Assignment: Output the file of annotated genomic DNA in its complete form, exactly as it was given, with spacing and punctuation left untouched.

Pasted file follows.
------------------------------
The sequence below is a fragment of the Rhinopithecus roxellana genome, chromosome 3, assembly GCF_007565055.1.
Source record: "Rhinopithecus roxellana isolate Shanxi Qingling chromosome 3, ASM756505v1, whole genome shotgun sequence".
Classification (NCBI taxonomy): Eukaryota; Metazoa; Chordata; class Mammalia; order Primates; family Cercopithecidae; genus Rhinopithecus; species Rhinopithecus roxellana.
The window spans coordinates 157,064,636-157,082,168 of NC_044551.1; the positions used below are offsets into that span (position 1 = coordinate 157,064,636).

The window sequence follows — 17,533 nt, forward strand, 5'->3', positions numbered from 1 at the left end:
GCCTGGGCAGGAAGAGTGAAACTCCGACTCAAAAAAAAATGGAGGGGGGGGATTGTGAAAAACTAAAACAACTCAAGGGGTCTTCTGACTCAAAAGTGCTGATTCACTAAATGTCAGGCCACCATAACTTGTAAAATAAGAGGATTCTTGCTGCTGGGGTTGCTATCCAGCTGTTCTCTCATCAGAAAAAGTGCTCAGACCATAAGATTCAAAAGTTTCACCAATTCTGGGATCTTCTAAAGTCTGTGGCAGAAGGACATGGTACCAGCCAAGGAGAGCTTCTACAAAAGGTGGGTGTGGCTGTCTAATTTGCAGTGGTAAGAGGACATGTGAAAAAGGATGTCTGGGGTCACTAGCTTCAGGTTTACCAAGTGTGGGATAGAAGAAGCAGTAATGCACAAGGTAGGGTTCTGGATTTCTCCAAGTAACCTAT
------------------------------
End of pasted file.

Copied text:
The sequence below is a fragment of the Rhinopithecus roxellana genome, chromosome 3, assembly GCF_007565055.1.
Source record: "Rhinopithecus roxellana isolate Shanxi Qingling chromosome 3, ASM756505v1, whole genome shotgun sequence".
Classification (NCBI taxonomy): Eukaryota; Metazoa; Chordata; class Mammalia; order Primates; family Cercopithecidae; genus Rhinopithecus; species Rhinopithecus roxellana.
The window spans coordinates 157,064,636-157,082,168 of NC_044551.1; the positions used below are offsets into that span (position 1 = coordinate 157,064,636).

The window sequence follows — 17,533 nt, forward strand, 5'->3', positions numbered from 1 at the left end:
GCCTGGGCAGGAAGAGTGAAACTCCGACTCAAAAAAAAATGGAGGGGGGGGATTGTGAAAAACTAAAACAACTCAAGGGGTCTTCTGACTCAAAAGTGCTGATTCACTAAATGTCAGGCCACCATAACTTGTAAAATAAGAGGATTCTTGCTGCTGGGGTTGCTATCCAGCTGTTCTCTCATCAGAAAAAGTGCTCAGACCATAAGATTCAAAAGTTTCACCAATTCTGGGATCTTCTAAAGTCTGTGGCAGAAGGACATGGTACCAGCCAAGGAGAGCTTCTACAAAAGGTGGGTGTGGCTGTCTAATTTGCAGTGGTAAGAGGACATGTGAAAAAGGATGTCTGGGGTCACTAGCTTCAGGTTTACCAAGTGTGGGATAGAAGAAGCAGTAATGCACAAGGTAGGGTTCTGGATTTCTCCAAGTAACCTAT